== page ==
"Do or Do not. There is no try."

What Steve Jobs’s Legacy Says About Innovation

In the wake of Apple Computer  cofounder Steve Jobs’s death, it’s become almost a truism that he provided  consumers what they needed before they even knew they needed it.

I think it’s true not only in the  case of the revolutionary products that Jobs marshaled into existence, but of  many, many consumer goods that seemed exotic or pointless at first, and then  became ubiquitous.

It’s the nature of innovation, the  “novus.” The New Thing.

There’s an important moral dimension  to it, too, I think—this idea  of “needing” consumer goods. Pro-innovation  people—the vast majority of  us—love new things. We love things that make our  lives simpler,  easier, more enriching, or just more fun.

Take the vacuum cleaner.

I remember well a lefty history  professor in college, lecturing in a  disdainful deterministic tone about the  vacuum cleaner. Did it make  housewives’ lives easier—or did it impel them to  remove household dust  that had previously been a nonissue?

On the one hand, Christine Rosen’s 2006  essay in The New Atlantis,  “Are We Worthy Our Kitchens?”, was a  definitive takedown of such  thinking. There have been real gains in human  welfare due to  industrial-era electronic technology:

Despite its humble  status … the electric washing  machine represents one of the more dramatic  triumphs of technological  ingenuity over physical labor. Before its invention  in the twentieth  century, women spent a full day or more every week performing  the  backbreaking task of laundering clothes. Hauling water (and the fuel to   heat it), scrubbing, rinsing, wringing—one nineteenth-century American  woman  called laundry “the Herculean task which women all dread.” No one  who had the  choice would relinquish her washing machine and do laundry  the old-fashioned  way.

Then again, even with all of our  fancy time-saving gadgets, has family/domestic really improved? She continues:

Judging  by how Americans  spend their money—on shelter magazines and kitchen  gadgets and home  furnishings—domesticity appears in robust health.  Judging by the way Americans  actually live, however, domesticity is in  precipitous decline. Families sit  together for meals much less often  than they once did, and many homes exist in  a state of near-chaos as  working parents try to balance child-rearing, chores,  long commutes,  and work responsibilities. As Cheryl Mendelson, author of a  recent book  on housekeeping, observes, “Comfort and engagement at home have   diminished to the point that even simple cleanliness and decent  meals—let alone  any deeper satisfactions—are no longer taken for  granted in many middle-class  homes.” Better domestic technologies have  surely not produced a new age of  domestic bliss.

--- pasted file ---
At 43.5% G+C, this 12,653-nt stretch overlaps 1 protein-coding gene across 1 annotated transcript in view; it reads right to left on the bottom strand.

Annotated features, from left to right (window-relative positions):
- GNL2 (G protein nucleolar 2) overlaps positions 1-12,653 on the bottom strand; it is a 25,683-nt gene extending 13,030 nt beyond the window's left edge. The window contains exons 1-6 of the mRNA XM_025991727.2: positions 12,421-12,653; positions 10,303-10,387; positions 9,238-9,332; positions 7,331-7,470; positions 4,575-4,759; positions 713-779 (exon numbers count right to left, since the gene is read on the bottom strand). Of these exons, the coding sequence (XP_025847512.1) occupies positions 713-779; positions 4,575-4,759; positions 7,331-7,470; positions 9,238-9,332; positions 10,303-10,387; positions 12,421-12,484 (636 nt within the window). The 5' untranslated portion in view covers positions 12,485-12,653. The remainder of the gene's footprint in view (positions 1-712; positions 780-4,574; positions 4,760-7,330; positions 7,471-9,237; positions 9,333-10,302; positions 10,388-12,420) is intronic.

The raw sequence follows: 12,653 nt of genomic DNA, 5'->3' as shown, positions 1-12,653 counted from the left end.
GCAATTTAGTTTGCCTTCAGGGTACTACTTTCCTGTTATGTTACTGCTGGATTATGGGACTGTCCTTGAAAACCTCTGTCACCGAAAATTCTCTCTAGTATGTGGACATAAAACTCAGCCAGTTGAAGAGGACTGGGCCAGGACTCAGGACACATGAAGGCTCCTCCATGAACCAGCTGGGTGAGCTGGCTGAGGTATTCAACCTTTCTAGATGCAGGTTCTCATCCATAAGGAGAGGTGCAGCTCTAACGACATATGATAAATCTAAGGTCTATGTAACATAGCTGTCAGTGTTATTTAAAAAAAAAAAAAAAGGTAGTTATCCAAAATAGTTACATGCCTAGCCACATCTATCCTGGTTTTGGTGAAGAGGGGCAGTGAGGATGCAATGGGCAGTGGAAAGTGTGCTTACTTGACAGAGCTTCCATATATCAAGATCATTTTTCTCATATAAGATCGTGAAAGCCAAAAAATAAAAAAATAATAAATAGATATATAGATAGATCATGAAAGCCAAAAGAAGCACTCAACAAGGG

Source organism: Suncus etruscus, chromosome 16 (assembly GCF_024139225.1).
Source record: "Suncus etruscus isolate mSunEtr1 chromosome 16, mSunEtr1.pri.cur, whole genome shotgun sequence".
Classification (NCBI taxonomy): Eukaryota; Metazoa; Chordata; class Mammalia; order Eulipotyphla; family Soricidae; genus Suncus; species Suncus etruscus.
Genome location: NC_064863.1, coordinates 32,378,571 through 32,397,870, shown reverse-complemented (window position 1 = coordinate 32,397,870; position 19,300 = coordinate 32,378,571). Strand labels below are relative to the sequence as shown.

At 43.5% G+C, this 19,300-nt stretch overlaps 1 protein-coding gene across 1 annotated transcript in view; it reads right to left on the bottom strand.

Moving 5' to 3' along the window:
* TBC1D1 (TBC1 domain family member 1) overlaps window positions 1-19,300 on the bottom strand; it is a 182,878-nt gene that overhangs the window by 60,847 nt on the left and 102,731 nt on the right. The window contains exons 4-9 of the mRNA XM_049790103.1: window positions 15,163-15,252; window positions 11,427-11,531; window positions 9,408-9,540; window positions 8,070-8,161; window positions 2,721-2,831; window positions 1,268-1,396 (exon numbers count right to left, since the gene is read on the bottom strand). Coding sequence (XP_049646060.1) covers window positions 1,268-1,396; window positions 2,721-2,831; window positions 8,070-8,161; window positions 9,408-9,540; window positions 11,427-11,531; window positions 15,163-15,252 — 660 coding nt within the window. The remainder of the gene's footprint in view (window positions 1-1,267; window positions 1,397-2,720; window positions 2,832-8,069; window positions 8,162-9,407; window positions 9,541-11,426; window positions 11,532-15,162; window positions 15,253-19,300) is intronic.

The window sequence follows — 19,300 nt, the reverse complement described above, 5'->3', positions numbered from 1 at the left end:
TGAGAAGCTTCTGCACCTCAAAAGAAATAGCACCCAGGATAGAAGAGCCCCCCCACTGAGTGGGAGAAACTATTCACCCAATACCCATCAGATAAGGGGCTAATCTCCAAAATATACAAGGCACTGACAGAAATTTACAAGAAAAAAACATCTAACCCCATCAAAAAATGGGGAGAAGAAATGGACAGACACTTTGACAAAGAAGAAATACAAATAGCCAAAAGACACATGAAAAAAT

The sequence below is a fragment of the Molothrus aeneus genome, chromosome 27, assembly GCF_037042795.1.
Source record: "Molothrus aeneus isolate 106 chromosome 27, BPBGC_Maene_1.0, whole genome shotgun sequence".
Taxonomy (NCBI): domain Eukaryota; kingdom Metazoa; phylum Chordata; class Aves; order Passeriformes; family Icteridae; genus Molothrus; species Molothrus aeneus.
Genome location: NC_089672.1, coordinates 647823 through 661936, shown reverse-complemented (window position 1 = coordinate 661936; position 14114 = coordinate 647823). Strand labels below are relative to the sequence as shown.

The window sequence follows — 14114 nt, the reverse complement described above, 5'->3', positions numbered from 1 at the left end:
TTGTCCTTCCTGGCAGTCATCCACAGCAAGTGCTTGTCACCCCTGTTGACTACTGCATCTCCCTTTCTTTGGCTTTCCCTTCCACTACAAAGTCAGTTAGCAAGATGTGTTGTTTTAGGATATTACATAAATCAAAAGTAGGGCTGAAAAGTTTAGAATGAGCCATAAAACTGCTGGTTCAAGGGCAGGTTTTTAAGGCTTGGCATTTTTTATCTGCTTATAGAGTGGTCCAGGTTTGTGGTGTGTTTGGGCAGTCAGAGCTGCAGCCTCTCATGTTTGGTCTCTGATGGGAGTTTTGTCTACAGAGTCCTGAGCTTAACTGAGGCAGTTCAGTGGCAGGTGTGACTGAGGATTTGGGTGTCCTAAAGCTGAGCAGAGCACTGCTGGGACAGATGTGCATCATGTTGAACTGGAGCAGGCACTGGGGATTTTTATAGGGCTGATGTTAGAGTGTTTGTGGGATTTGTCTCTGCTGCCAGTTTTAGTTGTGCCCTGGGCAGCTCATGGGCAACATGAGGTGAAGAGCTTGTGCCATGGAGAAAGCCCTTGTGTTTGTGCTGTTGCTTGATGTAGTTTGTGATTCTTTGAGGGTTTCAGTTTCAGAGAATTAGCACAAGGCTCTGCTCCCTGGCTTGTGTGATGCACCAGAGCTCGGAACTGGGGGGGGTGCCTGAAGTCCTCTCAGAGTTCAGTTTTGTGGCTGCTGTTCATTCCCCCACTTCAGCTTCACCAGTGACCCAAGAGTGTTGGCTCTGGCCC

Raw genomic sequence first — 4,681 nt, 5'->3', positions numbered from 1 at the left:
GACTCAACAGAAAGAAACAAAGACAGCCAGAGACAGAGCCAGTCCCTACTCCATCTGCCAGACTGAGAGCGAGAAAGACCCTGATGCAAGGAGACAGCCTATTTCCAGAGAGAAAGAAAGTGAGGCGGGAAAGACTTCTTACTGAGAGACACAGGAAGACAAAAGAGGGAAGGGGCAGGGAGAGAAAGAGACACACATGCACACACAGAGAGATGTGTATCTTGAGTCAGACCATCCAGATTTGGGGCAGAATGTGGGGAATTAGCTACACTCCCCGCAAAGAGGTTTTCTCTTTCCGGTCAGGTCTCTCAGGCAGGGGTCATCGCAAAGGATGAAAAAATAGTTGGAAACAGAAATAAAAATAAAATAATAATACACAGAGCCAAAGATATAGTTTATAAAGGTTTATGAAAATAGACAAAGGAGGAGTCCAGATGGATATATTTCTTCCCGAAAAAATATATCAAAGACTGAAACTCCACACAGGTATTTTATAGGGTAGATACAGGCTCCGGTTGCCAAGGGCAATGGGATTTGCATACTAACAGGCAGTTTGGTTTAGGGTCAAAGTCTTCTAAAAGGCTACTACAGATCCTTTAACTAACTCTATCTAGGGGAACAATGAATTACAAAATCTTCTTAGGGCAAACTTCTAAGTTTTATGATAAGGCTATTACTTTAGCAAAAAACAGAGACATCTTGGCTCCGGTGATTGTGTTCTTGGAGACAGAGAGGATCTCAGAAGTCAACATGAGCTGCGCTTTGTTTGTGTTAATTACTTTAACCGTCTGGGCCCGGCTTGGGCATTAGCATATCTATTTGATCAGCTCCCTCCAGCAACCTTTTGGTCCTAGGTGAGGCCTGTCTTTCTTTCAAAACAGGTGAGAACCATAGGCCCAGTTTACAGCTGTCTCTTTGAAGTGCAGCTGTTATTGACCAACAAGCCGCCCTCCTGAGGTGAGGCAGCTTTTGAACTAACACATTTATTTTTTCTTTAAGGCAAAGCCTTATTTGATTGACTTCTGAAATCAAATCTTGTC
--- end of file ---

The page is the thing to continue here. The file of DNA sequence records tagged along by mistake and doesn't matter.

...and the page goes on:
True, no?

And who can deny the moral, or at  least McLuhan-esque, dimension of “gadget love”?

There’s no simple answer to these  questions—and I ponder them anew  every time I interact with an Apple product.  (Like right now, as I  type.)

I’m far from a Mac nerd, but I am,  in my own way, a heavy user. My  iPod battery has been broken for months, and I  haven’t gotten around to  replacing it. Lately, the idea of driving without  ready access to my  entire music library—something that would have been  unthinkable for  most of my lifetime—is a continual annoyance.

And when I first bought that iPod, I  found myself mired  in a sort of technological obsessive-compulsive disorder:

With  1,000-plus CDs that I’d ideally like to  upload—because you can’t let all those  free gigabytes starve, not with  so many of the world’s poor children starving  for gigabytes—the process  of ripping, in short order, became an object of dread  and crippling  self-doubt. Unripped CDs now taunt me in their unripped-ness. I  can  almost hear them, in their half-broken jewel cases and water-stained   leaflets, in their state of 20th-century plastic inertness, laugh at   me.

I’ve also found  the aesthetic, near-cultic magnetism of Apple products a little creepy, too:

When  I read stories about iPod users rhapsodizing about  how their iPods are profound  reflections of their personalities; how  their iPod shuffle mechanism has the  seemingly mystical ability to  randomly spit out the right song for the right  moment; how life  screeches to a halt when their iPod suffers a technical glitch  [um, yes — S.G.]—when I read these stories I think of Mr. McLuhan’s  chapter on “gadget lovers.”

Riffing  on the Greek myth of Narcissus, Mr. McLuhan wrote that  technology gadgets were  like narcotic extensions of the self; we  worship them as idols and thus become  a self-enclosed system.

Sound  familiar?

“Servomechanism”  was the term of art that Mr. McLuhan employed: a device that controls something  from a distance.

He  said of gadget love: “We must, to use them at all, serve these  objects, these  extensions of ourselves, as gods or minor religions. An  Indian is the  servomechanism of his canoe, as the cowboy of his horse  or the executive of his  clock.”

When  you think of mere gadgets in such terms, it’s no wonder there’s  been such an  outpouring of grief over the loss of Steve Jobs.

But  who among us is willing to pull  a modern-day Thoreau and wall ourselves off from innovation?

It’s  part of the human condition, I suppose.


By: Scott Galupo, U. S. News and World Report, October 6, 2011

October 7, 2011 Posted by | Capitalism, Corporations, Economy | , , , , | Leave a comment


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